MALACANANG slammed the Human Rights Watch (HRW) for accusing the Duterte administration of not making any “genuine efforts” to hold accountable those responsible for alleged abuses in the government’s war against illegal drugs.
In a statement on Sunday, Palace Spokesman Harry Roque said the HRW has “refused” to acknowledge the efforts of the Philippine government to take responsibility for the questionable deaths linked to the anti-drug operations of the Philippine National Police (PNP).
“HRW has a penchant for playing blind, deaf and dumb, refusing to acknowledge the efforts of the administration in addressing alleged abuses of scalawag policemen,” Roque said.
“Perhaps this HRW must be reminded that an entire police force in Caloocan was relieved because of alleged abuses, and the PDEA (Philippine Drug Enforcement Agency) was designated to be the lead agency in the government anti-drug operation,” he added.
Last week, President Rodrigo Duterte brought back the PNP to the drug war but only in support of PDEA, which would remain the lead agency in the campaign.
The Palace official was responding to a statement by HRW, through International Justice Program Associate Director Param Preet-Singh, saying that the Philippine government failed to prosecute or convict any policeman who carried out the brutal crackdown against drug personalities.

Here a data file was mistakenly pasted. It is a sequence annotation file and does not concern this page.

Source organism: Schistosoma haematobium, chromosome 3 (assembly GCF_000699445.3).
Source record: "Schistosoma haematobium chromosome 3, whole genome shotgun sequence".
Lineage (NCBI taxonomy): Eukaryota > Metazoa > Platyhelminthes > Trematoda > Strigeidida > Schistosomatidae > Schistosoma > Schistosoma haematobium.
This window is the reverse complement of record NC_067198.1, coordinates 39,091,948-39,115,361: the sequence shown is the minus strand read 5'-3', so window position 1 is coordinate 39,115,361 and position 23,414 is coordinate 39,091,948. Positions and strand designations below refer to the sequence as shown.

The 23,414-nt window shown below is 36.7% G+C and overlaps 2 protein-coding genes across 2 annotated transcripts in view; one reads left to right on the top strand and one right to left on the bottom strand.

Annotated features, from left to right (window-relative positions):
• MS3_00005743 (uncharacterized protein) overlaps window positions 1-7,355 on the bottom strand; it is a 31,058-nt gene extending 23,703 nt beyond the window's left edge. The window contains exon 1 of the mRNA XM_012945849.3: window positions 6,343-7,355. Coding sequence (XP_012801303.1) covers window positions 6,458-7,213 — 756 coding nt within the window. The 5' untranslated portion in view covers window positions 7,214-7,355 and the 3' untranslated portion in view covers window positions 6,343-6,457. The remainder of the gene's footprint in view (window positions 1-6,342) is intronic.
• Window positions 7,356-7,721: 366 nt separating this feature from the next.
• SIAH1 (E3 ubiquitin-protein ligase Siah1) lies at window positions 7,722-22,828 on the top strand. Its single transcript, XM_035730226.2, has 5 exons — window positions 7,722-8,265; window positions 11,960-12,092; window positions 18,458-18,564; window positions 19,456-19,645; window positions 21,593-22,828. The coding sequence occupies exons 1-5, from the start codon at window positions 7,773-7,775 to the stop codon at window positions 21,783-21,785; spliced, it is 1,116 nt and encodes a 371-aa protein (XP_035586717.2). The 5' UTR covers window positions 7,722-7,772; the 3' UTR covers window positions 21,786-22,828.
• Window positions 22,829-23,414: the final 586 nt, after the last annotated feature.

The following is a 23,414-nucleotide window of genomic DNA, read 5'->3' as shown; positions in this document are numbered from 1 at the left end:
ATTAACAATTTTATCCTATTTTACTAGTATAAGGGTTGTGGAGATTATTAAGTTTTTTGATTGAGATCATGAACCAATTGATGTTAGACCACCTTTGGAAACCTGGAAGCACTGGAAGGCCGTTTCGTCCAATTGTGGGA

Singh issued the statement last week, noting that Duterte even committed to reinstate or pardon police officers involved in the killings of thousands of alleged drug suspects during the illegal drug operations.
With this, Roque, a former human rights lawyer, also branded the HRW’s claims as “off track.”
“The latest remarks of the Human Rights Watch (HRW) that the Philippine government has not made genuine efforts to seek accountability on alleged abuses in our anti-drug campaign are simply off track,” he said.
“Lest we forget, as much as due process governs the cases of alleged victims, the same must likewise be accorded to state agents accused of being perpetrators,” he said.
Based on the records of the PNP, some 3,800 alleged drug suspects were killed in the middle of the police’s anti-drug operations since Duterte assumed office in July 2016.
But local and international human rights groups claimed to have recorded more than 10,000 deaths from the campaign. DEMPSEY REYES